(2) Because chlordiazepoxide may induce leucopenia and liver dysfunction, blood cell counts and chemistry must be monitored on a regular basis, especially when the drug is administered for an extended period.

B. Buspirone. Buspirone is the first nonsedating anxiolytic drug to be developed and marketed.
1. Mechanism of action. Buspirone may elicit its anxiolytic effects partly via its partial agonistic effects on 5-HT1A receptors located in the dorsal raphe nucleus of the brain. Additionally, it has been reported to exhibit moderate affinity to dopamine receptors.

2. Pharmacological effects
a. The CNS depressant effects are minimal.

b. Buspirone is nonsedating and it does not produce psychomotor disturbance, or disinhibition phenomenon.

c. Therapeutic efficacy is achieved only when the drug is administered for several weeks.

3. Therapeutic uses
a. In dogs, it can be used for the management of generalized anxiety although, less successful in treating storm phobia or separation anxiety.

b. In cats, the buspirone can be used for modulating urine spraying behavior and inappropriate urination.

c. It is used to reduce anxiety in cases involving inter-cat aggression within the same household.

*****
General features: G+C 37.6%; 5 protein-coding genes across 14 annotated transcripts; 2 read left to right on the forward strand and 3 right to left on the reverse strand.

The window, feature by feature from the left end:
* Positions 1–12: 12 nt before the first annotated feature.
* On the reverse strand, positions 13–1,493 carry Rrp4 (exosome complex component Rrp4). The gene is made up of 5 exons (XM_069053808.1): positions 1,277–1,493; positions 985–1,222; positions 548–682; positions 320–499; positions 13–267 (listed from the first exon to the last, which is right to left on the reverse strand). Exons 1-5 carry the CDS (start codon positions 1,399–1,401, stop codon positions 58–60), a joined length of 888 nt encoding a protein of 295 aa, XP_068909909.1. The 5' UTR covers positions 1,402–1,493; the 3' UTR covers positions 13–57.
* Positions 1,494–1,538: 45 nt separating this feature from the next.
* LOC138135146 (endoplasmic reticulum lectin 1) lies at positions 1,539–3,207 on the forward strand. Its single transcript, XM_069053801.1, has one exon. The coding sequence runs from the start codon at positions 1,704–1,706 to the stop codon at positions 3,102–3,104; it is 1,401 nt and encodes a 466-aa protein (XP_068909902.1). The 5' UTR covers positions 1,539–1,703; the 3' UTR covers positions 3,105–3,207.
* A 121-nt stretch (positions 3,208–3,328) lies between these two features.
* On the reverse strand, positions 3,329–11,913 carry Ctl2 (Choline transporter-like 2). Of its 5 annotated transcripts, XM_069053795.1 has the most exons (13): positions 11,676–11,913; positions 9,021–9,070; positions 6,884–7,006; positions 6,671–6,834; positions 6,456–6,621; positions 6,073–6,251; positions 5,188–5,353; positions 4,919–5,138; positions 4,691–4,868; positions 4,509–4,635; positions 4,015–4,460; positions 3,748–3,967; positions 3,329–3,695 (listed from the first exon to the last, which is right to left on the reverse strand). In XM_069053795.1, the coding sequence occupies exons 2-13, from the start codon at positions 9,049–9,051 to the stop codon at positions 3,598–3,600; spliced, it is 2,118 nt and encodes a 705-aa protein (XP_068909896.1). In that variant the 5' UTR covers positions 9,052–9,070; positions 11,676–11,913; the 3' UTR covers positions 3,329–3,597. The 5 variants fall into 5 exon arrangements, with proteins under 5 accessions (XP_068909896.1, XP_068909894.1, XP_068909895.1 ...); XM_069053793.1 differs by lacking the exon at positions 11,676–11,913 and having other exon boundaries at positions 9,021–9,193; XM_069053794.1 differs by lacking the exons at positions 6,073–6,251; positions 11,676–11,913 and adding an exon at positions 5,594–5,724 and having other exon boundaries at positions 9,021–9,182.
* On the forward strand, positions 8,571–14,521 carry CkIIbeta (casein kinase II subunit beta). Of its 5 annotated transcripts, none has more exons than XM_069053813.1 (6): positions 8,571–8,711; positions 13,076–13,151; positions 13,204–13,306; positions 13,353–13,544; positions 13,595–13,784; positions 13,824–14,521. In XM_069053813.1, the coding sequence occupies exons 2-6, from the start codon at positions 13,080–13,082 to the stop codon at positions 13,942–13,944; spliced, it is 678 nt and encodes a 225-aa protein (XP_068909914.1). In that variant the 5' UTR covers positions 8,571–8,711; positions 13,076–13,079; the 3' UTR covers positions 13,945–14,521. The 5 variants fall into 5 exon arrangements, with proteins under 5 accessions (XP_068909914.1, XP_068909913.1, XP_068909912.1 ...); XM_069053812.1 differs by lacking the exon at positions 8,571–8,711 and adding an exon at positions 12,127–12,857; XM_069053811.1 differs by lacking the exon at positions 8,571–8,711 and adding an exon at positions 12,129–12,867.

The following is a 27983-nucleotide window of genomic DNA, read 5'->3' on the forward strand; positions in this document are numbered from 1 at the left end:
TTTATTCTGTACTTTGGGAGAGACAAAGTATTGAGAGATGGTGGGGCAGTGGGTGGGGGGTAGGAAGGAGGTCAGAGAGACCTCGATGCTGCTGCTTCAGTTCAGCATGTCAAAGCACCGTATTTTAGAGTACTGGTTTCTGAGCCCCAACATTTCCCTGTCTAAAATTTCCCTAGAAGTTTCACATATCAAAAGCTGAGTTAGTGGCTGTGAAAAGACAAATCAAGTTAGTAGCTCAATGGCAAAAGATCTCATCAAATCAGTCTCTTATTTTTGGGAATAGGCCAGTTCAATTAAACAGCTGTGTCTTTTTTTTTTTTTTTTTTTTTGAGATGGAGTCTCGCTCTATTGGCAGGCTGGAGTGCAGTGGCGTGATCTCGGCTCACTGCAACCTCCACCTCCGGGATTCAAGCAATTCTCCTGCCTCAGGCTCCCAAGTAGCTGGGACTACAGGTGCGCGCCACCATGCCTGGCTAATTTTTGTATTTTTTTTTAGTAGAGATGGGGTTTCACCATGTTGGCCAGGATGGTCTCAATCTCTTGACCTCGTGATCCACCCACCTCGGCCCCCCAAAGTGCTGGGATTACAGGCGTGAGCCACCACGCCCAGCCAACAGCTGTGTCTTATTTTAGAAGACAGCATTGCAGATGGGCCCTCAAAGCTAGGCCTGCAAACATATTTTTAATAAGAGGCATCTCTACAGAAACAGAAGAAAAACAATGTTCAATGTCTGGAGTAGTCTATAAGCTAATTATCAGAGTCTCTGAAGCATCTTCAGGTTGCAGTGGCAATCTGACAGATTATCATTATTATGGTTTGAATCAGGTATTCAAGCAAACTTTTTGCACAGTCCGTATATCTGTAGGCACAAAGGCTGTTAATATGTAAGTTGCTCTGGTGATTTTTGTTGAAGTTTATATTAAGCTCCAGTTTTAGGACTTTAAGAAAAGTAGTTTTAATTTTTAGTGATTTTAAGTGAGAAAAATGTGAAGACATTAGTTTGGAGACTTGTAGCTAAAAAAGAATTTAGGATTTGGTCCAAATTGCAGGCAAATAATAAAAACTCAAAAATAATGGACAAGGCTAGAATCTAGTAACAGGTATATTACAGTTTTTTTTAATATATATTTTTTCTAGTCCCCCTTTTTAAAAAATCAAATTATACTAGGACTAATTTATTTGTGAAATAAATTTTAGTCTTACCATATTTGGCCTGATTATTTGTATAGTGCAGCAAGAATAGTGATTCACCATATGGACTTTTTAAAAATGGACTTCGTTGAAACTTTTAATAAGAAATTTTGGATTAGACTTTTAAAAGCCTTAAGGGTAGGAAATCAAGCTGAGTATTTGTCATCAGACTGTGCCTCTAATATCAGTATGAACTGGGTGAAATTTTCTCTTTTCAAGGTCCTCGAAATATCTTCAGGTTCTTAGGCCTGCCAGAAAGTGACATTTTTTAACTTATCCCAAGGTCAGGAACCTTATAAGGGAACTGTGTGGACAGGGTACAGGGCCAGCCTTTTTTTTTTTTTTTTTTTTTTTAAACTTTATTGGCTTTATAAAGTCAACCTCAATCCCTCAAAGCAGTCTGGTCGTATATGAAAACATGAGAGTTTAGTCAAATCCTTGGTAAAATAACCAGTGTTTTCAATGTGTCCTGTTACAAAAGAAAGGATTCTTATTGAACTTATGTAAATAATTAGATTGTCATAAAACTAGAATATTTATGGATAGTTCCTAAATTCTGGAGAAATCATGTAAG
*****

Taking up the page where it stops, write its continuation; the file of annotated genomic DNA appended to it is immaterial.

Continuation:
d. It is used as an adjunct to improve the effectiveness of SSRIs in the management of OCD, although with limited success.

e. In dogs, the buspirone and fluoxetine combination therapy has been successfully used to treat complex behavioral problems involving anxiety, aggression, and stereotypic behaviors.

4. Pharmacokinetics. It is primarily metabolized by CYP450 enzymes to one active metabolite, 1-pyrimidinylpiperazine, and several other inactive metabolites.
a. Buspirone is highly (95%) plasma protein bound.

b. In humans, the t½ is ~2.5 hours. Because of the short t½ the drug must be administered at least two to three times/day. No such information is available for animals.

c. Adverse effects
(1) The incidence of side effects is very low, which is an advantage in its use as a behavior-modifying drug. Sedation does not occur in humans; however, has been reported in animals. The most common side effects reported in humans include dizziness, insomnia, nervousness, nausea, headache, and fatigue.

(2) Unlike BZDs, long-term use of buspirone is not associated with withdrawal effects or dependence, and the potential for abuse is less likely as compared to BZDs.


May 28, 2017 | Posted by in GENERAL | Comments Off on Behavior-Modifying Drugs

Full access? Get Clinical Tree

Get Clinical Tree app for offline access